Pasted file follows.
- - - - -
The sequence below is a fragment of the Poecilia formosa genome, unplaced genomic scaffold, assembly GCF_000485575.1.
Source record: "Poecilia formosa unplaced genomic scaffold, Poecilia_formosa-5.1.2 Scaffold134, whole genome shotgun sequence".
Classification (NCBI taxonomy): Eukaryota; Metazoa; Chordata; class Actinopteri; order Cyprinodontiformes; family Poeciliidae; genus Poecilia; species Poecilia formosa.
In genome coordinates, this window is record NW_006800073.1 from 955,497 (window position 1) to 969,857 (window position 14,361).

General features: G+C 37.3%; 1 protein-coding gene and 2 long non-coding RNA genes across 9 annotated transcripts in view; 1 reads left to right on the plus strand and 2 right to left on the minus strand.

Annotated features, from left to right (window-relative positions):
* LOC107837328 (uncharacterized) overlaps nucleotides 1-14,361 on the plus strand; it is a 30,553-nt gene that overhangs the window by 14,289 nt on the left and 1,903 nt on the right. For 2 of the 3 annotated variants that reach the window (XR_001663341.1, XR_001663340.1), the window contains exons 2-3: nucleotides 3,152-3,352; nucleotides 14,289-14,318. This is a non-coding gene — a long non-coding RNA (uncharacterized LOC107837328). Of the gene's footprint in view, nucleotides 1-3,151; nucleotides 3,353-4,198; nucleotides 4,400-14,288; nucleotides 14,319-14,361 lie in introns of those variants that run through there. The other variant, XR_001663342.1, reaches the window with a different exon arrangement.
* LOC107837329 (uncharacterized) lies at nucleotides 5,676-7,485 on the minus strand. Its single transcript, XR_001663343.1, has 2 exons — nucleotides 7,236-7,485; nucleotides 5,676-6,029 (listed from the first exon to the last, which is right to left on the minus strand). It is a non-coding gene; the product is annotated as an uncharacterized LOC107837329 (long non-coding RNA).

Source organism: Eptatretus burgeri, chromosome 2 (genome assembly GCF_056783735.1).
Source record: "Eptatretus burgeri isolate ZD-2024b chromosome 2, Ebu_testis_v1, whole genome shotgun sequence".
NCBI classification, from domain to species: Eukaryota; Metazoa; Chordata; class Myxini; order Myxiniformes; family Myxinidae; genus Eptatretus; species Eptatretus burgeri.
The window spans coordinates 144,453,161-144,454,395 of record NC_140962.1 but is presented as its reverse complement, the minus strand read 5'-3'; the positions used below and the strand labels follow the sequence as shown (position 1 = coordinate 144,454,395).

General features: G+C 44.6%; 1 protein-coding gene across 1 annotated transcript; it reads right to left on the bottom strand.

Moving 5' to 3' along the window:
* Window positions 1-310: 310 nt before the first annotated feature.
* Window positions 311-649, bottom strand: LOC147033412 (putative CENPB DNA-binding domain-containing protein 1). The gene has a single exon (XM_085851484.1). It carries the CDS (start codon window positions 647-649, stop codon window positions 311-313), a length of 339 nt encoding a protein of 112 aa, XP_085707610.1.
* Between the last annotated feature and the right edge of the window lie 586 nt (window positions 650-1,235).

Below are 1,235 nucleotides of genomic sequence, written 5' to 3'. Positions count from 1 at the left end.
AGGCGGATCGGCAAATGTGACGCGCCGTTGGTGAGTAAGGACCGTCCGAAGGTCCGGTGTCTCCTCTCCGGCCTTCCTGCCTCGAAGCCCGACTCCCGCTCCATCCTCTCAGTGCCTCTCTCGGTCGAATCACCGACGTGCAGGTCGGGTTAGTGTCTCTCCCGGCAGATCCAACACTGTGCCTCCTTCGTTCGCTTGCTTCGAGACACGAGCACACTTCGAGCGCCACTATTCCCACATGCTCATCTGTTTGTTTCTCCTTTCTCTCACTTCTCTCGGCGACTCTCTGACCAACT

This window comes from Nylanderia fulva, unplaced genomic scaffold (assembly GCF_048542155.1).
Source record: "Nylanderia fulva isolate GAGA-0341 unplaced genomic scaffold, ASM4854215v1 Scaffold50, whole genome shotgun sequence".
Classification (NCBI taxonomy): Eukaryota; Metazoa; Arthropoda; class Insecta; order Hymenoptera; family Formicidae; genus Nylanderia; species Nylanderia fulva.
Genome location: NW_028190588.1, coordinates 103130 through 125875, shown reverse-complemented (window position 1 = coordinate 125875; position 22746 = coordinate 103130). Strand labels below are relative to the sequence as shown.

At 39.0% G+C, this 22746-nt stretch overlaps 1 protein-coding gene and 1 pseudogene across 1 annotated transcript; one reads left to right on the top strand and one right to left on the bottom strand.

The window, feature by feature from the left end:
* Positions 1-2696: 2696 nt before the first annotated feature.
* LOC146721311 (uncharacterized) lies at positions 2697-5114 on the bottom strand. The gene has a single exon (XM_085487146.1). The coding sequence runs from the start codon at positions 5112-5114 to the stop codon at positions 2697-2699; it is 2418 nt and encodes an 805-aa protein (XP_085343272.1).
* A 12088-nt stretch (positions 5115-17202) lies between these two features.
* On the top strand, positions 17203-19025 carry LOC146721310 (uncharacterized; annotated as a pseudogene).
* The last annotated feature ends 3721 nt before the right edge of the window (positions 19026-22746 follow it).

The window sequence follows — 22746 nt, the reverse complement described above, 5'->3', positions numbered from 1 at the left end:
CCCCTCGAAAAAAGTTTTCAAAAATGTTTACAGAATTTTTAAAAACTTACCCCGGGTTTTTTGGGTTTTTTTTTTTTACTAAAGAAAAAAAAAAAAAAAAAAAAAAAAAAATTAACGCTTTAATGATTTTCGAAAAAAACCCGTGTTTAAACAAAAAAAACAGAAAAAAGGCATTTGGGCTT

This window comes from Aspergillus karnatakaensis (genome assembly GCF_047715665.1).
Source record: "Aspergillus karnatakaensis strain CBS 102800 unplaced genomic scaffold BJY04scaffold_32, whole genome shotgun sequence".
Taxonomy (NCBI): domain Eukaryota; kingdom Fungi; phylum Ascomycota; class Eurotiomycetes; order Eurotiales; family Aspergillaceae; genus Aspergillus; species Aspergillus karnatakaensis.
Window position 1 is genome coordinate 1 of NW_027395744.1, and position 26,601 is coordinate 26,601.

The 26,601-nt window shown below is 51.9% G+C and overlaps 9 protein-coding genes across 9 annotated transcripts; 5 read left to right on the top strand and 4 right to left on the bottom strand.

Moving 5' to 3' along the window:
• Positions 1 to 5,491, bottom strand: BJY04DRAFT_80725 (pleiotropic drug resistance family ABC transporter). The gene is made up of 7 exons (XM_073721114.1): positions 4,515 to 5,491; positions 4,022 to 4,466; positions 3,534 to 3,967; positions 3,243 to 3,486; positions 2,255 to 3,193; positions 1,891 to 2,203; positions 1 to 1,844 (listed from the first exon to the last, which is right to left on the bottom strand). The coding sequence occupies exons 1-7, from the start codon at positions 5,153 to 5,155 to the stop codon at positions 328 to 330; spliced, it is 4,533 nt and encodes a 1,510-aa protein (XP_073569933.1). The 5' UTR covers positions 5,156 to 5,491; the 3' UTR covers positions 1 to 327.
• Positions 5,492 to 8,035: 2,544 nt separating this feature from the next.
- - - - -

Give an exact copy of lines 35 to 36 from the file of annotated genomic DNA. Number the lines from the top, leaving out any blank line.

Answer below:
Taxonomy (NCBI): domain Eukaryota; kingdom Fungi; phylum Ascomycota; class Eurotiomycetes; order Eurotiales; family Aspergillaceae; genus Aspergillus; species Aspergillus karnatakaensis.
Window position 1 is genome coordinate 1 of NW_027395744.1, and position 26,601 is coordinate 26,601.